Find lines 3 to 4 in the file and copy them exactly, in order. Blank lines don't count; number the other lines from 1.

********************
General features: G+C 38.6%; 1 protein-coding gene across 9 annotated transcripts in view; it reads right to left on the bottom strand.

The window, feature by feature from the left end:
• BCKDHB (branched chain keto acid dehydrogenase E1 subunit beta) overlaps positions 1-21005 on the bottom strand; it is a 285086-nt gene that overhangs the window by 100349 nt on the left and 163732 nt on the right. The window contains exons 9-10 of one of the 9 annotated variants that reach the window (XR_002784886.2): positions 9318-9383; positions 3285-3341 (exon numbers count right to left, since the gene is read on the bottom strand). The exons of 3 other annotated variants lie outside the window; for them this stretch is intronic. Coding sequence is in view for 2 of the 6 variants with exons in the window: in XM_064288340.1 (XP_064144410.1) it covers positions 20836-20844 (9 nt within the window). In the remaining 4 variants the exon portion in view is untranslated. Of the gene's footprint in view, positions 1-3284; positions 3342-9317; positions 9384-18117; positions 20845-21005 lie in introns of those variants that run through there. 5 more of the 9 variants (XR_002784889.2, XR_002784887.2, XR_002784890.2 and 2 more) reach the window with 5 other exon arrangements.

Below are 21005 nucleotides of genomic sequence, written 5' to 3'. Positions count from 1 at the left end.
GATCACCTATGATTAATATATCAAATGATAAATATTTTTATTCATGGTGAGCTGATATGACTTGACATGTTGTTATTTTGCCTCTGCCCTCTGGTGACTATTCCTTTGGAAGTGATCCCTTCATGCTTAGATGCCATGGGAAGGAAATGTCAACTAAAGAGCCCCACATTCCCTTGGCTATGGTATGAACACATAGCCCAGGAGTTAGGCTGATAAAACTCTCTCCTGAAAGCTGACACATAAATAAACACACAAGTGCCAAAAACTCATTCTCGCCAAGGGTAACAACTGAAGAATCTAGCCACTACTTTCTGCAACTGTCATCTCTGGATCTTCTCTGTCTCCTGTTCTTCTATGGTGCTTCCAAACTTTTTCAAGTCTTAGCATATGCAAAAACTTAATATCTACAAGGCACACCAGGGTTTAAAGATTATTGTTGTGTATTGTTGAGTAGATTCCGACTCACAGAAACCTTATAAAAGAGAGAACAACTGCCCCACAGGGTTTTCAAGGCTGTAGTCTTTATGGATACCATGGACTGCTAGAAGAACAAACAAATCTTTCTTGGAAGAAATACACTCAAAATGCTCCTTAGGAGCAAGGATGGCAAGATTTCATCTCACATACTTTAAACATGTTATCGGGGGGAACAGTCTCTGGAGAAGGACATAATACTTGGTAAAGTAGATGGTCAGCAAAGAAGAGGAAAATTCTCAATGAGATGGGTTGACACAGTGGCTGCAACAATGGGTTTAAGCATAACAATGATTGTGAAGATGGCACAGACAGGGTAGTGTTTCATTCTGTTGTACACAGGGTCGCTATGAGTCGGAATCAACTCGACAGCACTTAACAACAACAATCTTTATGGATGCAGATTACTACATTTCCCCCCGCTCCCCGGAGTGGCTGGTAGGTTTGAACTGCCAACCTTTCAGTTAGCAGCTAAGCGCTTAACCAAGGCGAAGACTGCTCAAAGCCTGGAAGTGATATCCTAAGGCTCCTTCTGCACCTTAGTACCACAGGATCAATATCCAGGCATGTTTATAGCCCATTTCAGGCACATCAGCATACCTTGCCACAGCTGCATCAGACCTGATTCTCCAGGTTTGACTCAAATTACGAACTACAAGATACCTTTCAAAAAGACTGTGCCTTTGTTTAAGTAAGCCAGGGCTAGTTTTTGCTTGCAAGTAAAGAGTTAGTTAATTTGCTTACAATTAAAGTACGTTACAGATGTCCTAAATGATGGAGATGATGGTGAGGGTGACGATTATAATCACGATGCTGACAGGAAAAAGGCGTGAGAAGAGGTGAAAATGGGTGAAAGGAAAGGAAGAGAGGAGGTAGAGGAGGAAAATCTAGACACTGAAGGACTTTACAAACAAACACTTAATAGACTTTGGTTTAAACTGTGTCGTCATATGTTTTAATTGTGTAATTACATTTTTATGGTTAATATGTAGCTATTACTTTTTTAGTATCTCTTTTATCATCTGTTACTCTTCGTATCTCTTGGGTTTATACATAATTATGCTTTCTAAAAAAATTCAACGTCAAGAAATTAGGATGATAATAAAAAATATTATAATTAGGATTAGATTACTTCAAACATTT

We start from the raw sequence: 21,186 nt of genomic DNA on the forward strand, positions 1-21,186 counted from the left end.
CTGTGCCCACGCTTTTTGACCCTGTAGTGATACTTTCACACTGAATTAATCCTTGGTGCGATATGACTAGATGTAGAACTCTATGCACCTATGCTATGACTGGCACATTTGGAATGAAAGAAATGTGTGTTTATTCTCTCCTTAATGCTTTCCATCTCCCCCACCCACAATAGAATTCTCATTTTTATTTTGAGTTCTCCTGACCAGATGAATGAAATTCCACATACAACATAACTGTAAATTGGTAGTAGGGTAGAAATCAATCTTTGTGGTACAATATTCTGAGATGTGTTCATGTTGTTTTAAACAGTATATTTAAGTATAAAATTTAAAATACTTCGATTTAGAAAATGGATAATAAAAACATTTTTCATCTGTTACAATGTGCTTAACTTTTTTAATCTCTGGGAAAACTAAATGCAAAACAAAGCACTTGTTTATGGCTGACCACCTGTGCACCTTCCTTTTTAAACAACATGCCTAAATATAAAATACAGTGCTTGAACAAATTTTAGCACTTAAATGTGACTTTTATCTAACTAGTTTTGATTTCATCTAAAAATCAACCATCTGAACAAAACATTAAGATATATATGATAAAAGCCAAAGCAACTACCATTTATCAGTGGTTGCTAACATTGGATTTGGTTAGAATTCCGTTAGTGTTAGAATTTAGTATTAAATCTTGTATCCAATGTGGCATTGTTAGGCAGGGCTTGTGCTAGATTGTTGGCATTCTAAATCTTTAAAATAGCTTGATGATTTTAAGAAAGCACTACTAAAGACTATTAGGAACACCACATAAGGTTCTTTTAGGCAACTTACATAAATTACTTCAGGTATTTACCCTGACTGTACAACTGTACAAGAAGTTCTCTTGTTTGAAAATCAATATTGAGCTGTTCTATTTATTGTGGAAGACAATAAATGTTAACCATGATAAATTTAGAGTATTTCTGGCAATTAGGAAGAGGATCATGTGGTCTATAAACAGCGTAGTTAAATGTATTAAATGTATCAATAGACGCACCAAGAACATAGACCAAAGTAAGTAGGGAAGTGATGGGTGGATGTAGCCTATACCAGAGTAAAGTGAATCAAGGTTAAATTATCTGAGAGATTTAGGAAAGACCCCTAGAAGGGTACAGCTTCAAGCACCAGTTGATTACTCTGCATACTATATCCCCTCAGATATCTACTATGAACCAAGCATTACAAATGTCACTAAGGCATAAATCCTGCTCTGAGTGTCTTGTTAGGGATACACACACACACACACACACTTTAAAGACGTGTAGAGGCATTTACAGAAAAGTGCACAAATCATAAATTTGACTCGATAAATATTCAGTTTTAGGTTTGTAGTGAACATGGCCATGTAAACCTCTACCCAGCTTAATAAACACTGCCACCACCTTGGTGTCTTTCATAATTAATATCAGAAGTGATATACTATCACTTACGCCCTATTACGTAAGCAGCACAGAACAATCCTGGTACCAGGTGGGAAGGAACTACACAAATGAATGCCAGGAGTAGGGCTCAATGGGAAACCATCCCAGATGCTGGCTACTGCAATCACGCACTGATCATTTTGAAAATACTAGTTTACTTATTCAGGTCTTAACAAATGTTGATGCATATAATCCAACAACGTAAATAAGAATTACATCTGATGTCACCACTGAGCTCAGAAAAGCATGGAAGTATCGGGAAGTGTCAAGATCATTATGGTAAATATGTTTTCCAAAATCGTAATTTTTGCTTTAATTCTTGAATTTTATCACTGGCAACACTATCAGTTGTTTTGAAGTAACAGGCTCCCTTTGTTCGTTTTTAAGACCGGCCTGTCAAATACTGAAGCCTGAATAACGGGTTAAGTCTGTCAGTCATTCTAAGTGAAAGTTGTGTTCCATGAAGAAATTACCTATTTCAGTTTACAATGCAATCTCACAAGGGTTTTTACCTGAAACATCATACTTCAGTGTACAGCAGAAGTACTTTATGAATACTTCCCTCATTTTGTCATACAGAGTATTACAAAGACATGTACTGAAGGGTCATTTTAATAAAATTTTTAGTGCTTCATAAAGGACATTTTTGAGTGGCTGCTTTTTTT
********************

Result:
• BCKDHB (branched chain keto acid dehydrogenase E1 subunit beta) overlaps positions 1-21005 on the bottom strand; it is a 285086-nt gene that overhangs the window by 100349 nt on the left and 163732 nt on the right. The window contains exons 9-10 of one of the 9 annotated variants that reach the window (XR_002784886.2): positions 9318-9383; positions 3285-3341 (exon numbers count right to left, since the gene is read on the bottom strand). The exons of 3 other annotated variants lie outside the window; for them this stretch is intronic. Coding sequence is in view for 2 of the 6 variants with exons in the window: in XM_064288340.1 (XP_064144410.1) it covers positions 20836-20844 (9 nt within the window). In the remaining 4 variants the exon portion in view is untranslated. Of the gene's footprint in view, positions 1-3284; positions 3342-9317; positions 9384-18117; positions 20845-21005 lie in introns of those variants that run through there. 5 more of the 9 variants (XR_002784889.2, XR_002784887.2, XR_002784890.2 and 2 more) reach the window with 5 other exon arrangements.

Below are 21005 nucleotides of genomic sequence, written 5' to 3'. Positions count from 1 at the left end.